"Researchers benefit from studying groups of people with similar rare diseases because they can put together the different pieces of a puzzle to understand the mechanisms that lead to the disorder. South Africa and the continent need more support for research to improve the health outcomes of its people," she says.

Because rare diseases are indeed individually rare, and very diverse, research needs to be international to ensure that experts, researchers and clinicians are connected, that clinical trials are multinational and that patients can benefit from the pooling of resources across borders.

You're not alone

"It is important for families affected by rare diseases to know that they are not alone," adds Ramsay. "Somewhere there is someone with a similar disorder and through support groups and electronic media they can be found. Affected families become part of a community who can share experiences and advice, and are supported by dedicated healthcare workers.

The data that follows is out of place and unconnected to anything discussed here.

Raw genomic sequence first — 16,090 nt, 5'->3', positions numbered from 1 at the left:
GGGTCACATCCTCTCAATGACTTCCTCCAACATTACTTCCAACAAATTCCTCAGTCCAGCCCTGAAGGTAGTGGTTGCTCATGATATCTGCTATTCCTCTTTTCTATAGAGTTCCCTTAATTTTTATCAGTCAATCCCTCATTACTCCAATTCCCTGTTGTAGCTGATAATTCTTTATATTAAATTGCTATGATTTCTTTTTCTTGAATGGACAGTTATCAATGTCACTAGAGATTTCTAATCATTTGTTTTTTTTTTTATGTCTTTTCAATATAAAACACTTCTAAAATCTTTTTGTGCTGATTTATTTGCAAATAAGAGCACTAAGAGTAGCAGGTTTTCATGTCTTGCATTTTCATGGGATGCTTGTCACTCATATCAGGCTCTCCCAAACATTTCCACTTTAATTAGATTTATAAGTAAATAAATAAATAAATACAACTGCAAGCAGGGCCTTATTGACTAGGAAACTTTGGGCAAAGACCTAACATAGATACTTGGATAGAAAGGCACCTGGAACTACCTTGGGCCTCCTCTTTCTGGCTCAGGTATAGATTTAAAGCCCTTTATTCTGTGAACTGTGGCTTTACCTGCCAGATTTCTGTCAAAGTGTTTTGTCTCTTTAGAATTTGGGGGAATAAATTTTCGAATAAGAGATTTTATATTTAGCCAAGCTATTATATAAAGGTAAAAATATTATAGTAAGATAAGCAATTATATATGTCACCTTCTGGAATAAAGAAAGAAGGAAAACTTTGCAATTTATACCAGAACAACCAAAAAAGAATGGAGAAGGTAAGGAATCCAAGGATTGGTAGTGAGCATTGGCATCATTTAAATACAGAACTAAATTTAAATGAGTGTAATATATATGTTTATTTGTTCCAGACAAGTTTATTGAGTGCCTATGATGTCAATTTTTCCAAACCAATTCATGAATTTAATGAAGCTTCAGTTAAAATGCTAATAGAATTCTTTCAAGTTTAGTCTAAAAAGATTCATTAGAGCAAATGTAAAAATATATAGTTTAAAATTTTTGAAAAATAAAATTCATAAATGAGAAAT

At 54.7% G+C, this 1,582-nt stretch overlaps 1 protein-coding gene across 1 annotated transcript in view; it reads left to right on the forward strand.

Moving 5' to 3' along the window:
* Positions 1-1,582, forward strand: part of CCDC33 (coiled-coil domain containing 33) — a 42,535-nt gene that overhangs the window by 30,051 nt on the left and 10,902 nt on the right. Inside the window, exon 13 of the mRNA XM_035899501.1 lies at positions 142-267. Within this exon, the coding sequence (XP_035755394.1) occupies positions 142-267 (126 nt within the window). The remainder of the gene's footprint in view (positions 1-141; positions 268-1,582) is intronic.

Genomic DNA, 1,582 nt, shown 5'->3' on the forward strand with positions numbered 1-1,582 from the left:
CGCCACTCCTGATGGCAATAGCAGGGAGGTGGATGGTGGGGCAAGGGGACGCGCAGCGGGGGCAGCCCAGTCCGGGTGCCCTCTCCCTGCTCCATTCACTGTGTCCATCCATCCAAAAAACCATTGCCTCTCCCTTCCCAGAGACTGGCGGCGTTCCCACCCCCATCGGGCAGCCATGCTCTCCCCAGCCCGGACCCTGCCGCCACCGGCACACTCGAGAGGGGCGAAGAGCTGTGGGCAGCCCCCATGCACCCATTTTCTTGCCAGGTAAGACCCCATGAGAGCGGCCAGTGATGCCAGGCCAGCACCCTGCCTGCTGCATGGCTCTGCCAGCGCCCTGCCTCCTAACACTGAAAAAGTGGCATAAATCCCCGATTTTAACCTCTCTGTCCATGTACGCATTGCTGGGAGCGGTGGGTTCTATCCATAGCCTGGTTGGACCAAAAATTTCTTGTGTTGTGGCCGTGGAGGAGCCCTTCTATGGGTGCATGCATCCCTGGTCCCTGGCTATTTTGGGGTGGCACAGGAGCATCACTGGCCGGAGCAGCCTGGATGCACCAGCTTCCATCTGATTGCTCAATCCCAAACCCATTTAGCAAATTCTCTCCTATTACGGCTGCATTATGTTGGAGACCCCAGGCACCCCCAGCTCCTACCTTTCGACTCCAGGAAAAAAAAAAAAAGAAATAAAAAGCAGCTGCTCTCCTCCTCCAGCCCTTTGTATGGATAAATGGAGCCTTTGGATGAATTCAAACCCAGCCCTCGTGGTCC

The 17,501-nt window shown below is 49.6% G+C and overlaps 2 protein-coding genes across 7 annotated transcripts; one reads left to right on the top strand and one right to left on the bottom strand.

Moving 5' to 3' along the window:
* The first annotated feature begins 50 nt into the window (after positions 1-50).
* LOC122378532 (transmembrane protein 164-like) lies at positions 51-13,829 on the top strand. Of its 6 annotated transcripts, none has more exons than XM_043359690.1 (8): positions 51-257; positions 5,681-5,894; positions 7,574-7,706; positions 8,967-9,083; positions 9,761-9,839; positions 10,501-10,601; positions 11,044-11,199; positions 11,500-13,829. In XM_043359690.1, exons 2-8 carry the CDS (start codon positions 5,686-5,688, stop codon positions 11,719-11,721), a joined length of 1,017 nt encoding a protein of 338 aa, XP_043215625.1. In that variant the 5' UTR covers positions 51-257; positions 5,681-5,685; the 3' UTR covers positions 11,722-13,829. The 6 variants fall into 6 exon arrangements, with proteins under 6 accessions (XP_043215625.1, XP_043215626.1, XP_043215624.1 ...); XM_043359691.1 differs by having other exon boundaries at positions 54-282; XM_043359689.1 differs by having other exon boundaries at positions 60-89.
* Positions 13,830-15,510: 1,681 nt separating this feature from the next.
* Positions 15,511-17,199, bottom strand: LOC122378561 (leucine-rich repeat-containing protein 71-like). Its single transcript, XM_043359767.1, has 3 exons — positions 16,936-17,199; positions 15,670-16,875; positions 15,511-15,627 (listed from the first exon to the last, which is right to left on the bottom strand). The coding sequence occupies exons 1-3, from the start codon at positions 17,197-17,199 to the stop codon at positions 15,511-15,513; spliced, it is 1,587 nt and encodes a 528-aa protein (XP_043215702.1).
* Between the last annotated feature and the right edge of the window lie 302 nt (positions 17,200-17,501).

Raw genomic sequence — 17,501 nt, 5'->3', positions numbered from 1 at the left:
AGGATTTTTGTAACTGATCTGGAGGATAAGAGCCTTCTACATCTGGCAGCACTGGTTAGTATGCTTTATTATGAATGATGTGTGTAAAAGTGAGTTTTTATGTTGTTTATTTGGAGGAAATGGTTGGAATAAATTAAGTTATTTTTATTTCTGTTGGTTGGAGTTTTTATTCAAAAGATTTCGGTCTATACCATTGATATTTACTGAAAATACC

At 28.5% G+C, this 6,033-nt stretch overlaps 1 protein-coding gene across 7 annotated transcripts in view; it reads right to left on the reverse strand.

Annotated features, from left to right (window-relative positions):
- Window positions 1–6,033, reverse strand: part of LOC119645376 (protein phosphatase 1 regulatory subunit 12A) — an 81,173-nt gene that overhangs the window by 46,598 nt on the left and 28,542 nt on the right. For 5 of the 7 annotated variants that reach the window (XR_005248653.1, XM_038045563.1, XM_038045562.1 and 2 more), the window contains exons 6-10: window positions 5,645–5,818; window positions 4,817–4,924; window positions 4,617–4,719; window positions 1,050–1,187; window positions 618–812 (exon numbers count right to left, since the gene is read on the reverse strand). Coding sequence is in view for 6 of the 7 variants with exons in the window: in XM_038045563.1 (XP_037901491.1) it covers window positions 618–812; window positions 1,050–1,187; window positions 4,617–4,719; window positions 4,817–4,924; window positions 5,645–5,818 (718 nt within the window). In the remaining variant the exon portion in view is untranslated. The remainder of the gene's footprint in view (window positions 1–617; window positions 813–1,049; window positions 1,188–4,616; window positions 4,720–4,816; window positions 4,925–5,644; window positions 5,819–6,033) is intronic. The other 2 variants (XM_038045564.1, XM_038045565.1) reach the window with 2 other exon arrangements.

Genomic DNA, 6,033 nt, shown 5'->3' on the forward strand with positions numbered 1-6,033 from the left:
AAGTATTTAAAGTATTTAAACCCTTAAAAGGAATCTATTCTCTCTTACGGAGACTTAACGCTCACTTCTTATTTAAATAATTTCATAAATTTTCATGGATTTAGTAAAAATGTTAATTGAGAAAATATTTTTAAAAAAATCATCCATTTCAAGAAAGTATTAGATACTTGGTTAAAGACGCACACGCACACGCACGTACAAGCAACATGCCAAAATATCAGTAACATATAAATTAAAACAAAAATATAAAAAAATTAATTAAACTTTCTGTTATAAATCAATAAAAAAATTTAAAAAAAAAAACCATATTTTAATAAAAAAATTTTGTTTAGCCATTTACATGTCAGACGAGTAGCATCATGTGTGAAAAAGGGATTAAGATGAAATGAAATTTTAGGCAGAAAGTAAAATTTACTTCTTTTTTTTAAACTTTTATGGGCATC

Rare Diseases South Africa (RDSA) helps patients affected by rare diseases to access life-saving treatment and supportive care for improved quality of life. RDSA was founded in 2013 by Kelly du Plessis after her son was diagnosed with a rare condition. Initially established as a support group to fill the void confronted by patients and their families following the diagnoses of a rare condition, RDSA quickly evolved into a fully registered non-profit company focusing on all aspects of advocacy and support. As part of a public awareness campaign, non-profit organisation RDSA hosted a Denim Walk, followed by a picnic this Sunday past at Walter Sisulu Botanical Gardens in Roodepoort. This wheelchair-friendly family event was an opportunity for the public to get up and physically do something for those suffering with rare conditions. What’s more, it also gave patients the opportunity to meet and interact with one another. The event was held in Johannesburg this year, but there are plans to take it nationwide in 2018.